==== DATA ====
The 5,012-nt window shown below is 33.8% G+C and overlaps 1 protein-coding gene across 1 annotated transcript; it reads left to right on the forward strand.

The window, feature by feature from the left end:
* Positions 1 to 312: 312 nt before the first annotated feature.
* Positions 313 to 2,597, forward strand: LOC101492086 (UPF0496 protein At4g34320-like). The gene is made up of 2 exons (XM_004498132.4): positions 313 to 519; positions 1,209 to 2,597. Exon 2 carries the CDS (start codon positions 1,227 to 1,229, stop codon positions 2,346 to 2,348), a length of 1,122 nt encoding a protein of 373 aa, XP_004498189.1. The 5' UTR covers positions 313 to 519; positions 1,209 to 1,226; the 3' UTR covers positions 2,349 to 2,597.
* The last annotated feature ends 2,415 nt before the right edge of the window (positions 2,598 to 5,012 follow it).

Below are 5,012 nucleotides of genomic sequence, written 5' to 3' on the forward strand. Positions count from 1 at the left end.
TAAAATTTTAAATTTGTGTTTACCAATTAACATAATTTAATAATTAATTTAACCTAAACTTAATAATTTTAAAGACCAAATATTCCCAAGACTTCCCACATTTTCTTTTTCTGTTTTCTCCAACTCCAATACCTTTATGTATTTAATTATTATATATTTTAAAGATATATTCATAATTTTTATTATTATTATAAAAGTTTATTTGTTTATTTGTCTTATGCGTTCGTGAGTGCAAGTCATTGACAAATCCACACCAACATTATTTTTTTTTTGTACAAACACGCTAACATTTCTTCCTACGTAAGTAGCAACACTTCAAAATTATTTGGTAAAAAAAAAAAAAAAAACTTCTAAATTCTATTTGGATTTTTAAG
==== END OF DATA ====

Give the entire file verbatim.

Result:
The 5,012-nt window shown below is 33.8% G+C and overlaps 1 protein-coding gene across 1 annotated transcript; it reads left to right on the forward strand.

The window, feature by feature from the left end:
* Positions 1 to 312: 312 nt before the first annotated feature.
* Positions 313 to 2,597, forward strand: LOC101492086 (UPF0496 protein At4g34320-like). The gene is made up of 2 exons (XM_004498132.4): positions 313 to 519; positions 1,209 to 2,597. Exon 2 carries the CDS (start codon positions 1,227 to 1,229, stop codon positions 2,346 to 2,348), a length of 1,122 nt encoding a protein of 373 aa, XP_004498189.1. The 5' UTR covers positions 313 to 519; positions 1,209 to 1,226; the 3' UTR covers positions 2,349 to 2,597.
* The last annotated feature ends 2,415 nt before the right edge of the window (positions 2,598 to 5,012 follow it).

Below are 5,012 nucleotides of genomic sequence, written 5' to 3' on the forward strand. Positions count from 1 at the left end.
TAAAATTTTAAATTTGTGTTTACCAATTAACATAATTTAATAATTAATTTAACCTAAACTTAATAATTTTAAAGACCAAATATTCCCAAGACTTCCCACATTTTCTTTTTCTGTTTTCTCCAACTCCAATACCTTTATGTATTTAATTATTATATATTTTAAAGATATATTCATAATTTTTATTATTATTATAAAAGTTTATTTGTTTATTTGTCTTATGCGTTCGTGAGTGCAAGTCATTGACAAATCCACACCAACATTATTTTTTTTTTGTACAAACACGCTAACATTTCTTCCTACGTAAGTAGCAACACTTCAAAATTATTTGGTAAAAAAAAAAAAAAAAACTTCTAAATTCTATTTGGATTTTTAAG